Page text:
Under the jurisdiction of California law, you are entitled to rest and meal breaks, most especially if you work as a non-relieved employee. If per chance you work for more than 5 hours in a workday, you are entitled to a 30-minutes meal break and you are entitled to 10 minutes break for every 4 hours you work. Rest and meal breaks cause employers lots of confusion because both the federal law and the California meal breaks laws require employers to meet a certain requirement. For instance, rest and meals breaks are not actually required under the federal law while according to California break laws, the provision of rest and meals breaks is a requirement.
In addition, the laws at some point can seem very tricky. For example, Meal breaks are not regarded as work time under the federal law, meaning that an employer is not required to reward you for the time you spend while observing these breaks. On the other hand, short breaks of about 5 to 20 minutes are referred to as compensable work time, thus it is expected that it is included in the total work hours for the week. This is how California provides for rest and meal breaks under the California Employment Law:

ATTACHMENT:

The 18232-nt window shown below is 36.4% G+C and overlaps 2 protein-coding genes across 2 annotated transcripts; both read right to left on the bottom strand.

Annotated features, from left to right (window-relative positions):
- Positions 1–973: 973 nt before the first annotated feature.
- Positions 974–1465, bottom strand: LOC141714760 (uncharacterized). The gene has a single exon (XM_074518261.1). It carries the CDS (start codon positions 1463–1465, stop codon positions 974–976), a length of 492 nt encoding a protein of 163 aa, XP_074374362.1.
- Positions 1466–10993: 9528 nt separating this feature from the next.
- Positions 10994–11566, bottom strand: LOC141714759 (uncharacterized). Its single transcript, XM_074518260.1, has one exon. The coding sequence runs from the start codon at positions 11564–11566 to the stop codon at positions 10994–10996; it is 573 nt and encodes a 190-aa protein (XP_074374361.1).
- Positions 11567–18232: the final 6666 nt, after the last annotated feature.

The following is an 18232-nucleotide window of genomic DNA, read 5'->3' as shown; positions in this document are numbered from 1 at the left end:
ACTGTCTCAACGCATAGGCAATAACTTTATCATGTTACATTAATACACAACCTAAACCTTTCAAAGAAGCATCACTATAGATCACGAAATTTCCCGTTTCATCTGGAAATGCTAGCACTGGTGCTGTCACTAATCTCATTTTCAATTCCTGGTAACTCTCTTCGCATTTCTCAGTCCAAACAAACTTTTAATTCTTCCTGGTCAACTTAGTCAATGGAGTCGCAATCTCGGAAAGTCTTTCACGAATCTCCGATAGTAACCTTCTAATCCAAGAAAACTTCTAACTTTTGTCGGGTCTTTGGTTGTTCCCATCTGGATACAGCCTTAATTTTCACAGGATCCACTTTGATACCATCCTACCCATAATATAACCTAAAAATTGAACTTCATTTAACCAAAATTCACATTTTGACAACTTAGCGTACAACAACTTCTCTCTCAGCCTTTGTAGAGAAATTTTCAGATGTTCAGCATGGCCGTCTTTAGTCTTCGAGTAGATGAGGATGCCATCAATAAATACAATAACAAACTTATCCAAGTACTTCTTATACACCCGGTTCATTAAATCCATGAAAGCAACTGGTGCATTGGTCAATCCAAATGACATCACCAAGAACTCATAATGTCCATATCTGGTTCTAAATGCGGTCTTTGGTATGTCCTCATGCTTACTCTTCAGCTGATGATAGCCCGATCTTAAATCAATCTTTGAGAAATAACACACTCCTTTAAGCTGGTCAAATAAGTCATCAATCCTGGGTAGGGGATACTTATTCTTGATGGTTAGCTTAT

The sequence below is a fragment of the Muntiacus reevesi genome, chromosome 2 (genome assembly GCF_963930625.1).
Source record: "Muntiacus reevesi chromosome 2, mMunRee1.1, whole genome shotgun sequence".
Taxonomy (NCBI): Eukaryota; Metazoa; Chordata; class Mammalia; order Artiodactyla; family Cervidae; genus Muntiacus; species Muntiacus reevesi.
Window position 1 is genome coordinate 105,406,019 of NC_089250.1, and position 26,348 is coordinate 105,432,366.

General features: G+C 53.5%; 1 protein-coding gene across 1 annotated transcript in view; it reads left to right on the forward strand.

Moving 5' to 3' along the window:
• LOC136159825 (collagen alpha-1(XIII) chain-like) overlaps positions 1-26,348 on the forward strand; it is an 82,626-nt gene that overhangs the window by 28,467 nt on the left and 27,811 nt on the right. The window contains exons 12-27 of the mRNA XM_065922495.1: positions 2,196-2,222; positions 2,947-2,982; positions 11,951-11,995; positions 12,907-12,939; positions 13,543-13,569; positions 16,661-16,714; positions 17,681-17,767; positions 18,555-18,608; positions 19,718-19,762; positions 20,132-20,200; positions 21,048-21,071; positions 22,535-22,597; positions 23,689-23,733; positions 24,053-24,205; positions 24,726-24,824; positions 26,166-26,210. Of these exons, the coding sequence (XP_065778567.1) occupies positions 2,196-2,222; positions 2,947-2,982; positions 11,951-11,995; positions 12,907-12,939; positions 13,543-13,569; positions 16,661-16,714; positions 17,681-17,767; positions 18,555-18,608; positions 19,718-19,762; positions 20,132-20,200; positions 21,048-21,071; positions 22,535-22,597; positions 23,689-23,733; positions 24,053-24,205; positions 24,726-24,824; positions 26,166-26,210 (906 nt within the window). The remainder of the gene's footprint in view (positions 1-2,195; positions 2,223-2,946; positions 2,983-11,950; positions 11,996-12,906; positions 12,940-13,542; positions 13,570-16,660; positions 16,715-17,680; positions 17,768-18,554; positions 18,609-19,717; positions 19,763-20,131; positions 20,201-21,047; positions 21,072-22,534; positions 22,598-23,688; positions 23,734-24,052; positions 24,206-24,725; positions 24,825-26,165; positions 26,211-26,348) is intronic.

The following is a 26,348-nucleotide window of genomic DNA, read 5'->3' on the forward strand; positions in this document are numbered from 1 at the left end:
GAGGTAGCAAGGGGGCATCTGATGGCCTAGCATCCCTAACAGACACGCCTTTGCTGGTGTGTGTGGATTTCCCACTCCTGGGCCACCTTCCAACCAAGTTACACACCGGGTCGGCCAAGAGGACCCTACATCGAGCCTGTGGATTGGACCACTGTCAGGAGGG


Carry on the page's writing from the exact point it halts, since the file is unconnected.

Meal Breaks under California Employment Law
If per chance you are entitled to work for more than 5 hours, you are entitled to 30 minutes unpaid meal break. If on the other hand, your work hour is not more than 6 hours, then you and your employer can have a chat to relinquish your meal break. This is very much possible if you are the employee under your employer, for instance, if you are working in a kiosk or store and there is no one available to take your space.
In addition, if you are entitled to over 120 hours of work time, you are entitled to a second meal break, but if on the other hand, your working hours are not more than 12 hours, you can also have a chat with your employer to relinquish it. This is applicable if and only if you do not relinquish the first meal break, meaning that you cannot both meal breaks relinquished for a single day.